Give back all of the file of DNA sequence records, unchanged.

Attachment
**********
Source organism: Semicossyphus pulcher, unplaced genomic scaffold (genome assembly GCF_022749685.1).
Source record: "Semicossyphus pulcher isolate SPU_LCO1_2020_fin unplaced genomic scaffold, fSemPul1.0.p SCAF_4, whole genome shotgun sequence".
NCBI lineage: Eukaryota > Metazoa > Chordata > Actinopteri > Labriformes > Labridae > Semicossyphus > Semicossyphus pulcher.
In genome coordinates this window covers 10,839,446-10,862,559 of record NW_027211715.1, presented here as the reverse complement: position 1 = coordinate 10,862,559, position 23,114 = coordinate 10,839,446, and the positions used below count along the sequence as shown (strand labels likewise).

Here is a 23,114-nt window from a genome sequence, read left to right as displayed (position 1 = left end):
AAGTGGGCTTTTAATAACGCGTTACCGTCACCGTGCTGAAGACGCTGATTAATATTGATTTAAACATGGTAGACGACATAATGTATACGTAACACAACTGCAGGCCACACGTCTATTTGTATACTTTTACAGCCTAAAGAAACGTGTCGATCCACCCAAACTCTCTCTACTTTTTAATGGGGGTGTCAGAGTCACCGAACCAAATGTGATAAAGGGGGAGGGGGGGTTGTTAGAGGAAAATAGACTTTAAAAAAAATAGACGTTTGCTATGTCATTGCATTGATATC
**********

Source organism: Semicossyphus pulcher, unplaced genomic scaffold (genome assembly GCF_022749685.1).
Source record: "Semicossyphus pulcher isolate SPU_LCO1_2020_fin unplaced genomic scaffold, fSemPul1.0.p SCAF_4, whole genome shotgun sequence".
NCBI lineage: Eukaryota > Metazoa > Chordata > Actinopteri > Labriformes > Labridae > Semicossyphus > Semicossyphus pulcher.
In genome coordinates this window covers 10,839,446-10,862,559 of record NW_027211715.1, presented here as the reverse complement: position 1 = coordinate 10,862,559, position 23,114 = coordinate 10,839,446, and the positions used below count along the sequence as shown (strand labels likewise).

Here is a 23,114-nt window from a genome sequence, read left to right as displayed (position 1 = left end):
AAGTGGGCTTTTAATAACGCGTTACCGTCACCGTGCTGAAGACGCTGATTAATATTGATTTAAACATGGTAGACGACATAATGTATACGTAACACAACTGCAGGCCACACGTCTATTTGTATACTTTTACAGCCTAAAGAAACGTGTCGATCCACCCAAACTCTCTCTACTTTTTAATGGGGGTGTCAGAGTCACCGAACCAAATGTGATAAAGGGGGAGGGGGGGTTGTTAGAGGAAAATAGACTTTAAAAAAAATAGACGTTTGCTATGTCATTGCATTGATATC